“When I come to Real Change, I see the places I used to sleep on the streets and I’m like, ‘Wow, I made it that far?” Taylor said. “I’m not judgmental toward homeless people because I know what it’s like, I’ve been there, done that.”
“I try to be a blessing to other people because I’ve been blessed so much,” Taylor said. “That’s how I look at it.” ❄
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Steve Gunn is the kind of person who takes care of those around him, whether he knows them or not.
“My tradition is to love and respect everyone,” Gunn said. “Show a bunch of love and respect to everyone.”
That included a man he met that day who was eating out of a garbage can. “I don’t like that,” Gunn said before helping the man out with some cash.
“I work at Sixth and Union up there at the Washington Athletic Club and I’ve got a lot of members up there and they help me out,” Gunn said. “They show me love. I show the next person love. Because I just don’t like to see people doing that.”
Gunn remembers his days homeless on the streets of Seattle. He spent 15 years taking shelter at the Bread of Life and Union Gospel missions.
Now, thanks to the REACH program, an outreach organization that also works with police officers in the city’s Navigation Team, Gunn has an apartment in Burien to call home.
He decorated his place this year with a Christmas tree — a small thing, but one he could get used to again after years without. There are so many aspects of being indoors that take getting used to, Gunn said, like paying the electricity bill or the cable bill so he can watch his football games.
Gunn loves this time of year.
“I love Christmas,” Gunn said. “When I was a little kid growing up in Alabama and Georgia, I used to dream of Santa Claus. They used to wake me up and all of these presents and toys would be under the tree, and I thought it was Santa Claus,” he said, taking a moment to chuckle at the memories of his childhood. ❄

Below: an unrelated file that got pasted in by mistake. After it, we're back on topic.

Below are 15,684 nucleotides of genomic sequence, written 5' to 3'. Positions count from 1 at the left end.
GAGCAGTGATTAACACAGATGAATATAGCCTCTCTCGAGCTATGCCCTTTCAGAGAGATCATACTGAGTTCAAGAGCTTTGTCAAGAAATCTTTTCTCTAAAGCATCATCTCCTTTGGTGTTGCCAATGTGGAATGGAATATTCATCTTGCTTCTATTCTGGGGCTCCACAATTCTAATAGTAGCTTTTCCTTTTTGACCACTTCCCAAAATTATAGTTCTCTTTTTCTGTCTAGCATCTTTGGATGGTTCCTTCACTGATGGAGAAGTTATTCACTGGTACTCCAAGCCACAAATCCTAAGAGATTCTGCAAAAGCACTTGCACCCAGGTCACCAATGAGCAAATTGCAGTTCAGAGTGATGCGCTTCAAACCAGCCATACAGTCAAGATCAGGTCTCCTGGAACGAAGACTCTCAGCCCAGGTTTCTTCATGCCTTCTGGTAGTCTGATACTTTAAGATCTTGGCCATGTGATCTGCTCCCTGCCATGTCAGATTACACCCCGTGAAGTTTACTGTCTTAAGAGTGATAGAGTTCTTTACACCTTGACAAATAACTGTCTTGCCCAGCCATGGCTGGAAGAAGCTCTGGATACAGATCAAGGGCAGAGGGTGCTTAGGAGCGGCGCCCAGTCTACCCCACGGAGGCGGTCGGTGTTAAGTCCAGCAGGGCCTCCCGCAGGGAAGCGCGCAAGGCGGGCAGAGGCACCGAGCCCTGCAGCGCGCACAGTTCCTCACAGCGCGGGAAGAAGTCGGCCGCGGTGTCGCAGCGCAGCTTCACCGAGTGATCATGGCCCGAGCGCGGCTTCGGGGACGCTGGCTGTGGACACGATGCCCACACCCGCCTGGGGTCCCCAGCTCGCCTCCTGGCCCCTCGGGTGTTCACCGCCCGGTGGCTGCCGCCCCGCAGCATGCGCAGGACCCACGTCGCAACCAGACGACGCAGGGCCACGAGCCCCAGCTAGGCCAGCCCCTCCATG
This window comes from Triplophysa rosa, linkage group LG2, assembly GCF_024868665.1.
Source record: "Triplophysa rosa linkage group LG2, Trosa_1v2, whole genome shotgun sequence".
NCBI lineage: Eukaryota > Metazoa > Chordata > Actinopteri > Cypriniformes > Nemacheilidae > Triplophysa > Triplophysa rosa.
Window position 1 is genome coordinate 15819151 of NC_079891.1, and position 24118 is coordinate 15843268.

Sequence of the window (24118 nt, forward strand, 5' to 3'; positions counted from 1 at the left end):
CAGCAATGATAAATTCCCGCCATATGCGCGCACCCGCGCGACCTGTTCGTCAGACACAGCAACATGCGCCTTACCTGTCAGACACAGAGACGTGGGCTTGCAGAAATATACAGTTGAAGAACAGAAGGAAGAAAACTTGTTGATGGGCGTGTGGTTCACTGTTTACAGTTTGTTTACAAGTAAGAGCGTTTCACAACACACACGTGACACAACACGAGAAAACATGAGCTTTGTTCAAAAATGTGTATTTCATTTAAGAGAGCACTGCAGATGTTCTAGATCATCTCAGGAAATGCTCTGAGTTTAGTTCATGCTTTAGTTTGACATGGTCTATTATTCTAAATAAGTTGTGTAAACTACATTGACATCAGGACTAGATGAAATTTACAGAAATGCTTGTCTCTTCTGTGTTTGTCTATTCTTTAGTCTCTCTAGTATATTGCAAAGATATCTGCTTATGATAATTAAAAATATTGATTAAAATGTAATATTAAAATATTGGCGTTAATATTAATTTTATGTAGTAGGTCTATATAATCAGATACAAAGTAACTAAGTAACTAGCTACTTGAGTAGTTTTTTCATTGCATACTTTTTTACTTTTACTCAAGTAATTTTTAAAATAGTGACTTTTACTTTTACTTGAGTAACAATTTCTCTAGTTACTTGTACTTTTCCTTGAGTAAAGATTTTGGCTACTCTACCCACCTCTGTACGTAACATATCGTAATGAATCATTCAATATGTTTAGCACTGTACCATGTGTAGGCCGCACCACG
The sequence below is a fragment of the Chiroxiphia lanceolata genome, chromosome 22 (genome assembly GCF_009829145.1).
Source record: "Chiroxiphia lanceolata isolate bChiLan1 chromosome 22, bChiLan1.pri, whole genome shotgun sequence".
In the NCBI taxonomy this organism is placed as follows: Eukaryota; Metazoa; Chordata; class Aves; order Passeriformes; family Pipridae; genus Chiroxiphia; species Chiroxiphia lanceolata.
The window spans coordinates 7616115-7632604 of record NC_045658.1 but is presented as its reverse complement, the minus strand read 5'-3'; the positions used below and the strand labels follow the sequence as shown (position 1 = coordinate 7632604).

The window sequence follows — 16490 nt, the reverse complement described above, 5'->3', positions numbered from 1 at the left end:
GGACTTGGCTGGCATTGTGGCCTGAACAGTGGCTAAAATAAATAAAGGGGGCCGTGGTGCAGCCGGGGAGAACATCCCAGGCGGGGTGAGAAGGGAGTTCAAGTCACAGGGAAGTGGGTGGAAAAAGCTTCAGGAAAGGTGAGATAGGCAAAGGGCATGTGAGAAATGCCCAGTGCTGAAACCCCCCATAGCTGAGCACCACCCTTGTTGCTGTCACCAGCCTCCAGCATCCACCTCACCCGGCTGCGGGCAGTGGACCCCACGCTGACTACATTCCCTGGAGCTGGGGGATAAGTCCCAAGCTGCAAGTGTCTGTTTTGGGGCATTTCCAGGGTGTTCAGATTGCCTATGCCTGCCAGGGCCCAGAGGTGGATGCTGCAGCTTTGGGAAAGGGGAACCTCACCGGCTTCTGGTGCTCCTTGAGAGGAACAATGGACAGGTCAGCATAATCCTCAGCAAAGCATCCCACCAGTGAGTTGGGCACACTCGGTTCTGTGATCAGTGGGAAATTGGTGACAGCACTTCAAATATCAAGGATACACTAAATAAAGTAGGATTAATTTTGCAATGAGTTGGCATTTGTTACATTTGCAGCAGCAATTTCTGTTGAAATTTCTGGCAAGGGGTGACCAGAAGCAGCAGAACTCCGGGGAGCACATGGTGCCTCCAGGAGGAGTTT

Susan, who sells by Ken’s Market in Greenwood, doesn’t take a lot of time off around the holidays. She doesn’t want to.
“My tradition every year is to sell Real Change and to be in the community and to give the love and get the love from the community,” Russell said. “Every Christmas I sell Christmas Eve.”
Russell is an artist who works with her friend and partner Denise Henrickson on a project called “Love Wins Love” to bring a splash of color and a bit of joy to a world that sorely needs it. On Christmas Eve she goes in a slightly different direction, distributing crafting kits that she assembles at home so that children she meets can make little reindeer ornaments out of wine corks and pipe cleaners.
Dozens of the finished product graced the tables at the Real Change Holiday Party.
“That is my tradition is to give them a kit to make a reindeer on Christmas Eve when their moms and dads and everyone is busy that they have a fun little craft to do,” Russell said.
After she finishes selling, Russell goes over to the home of two of her customers as she has for the previous two years. The pair set up a room for her to spend the night, and make sure there are presents for her under the tree.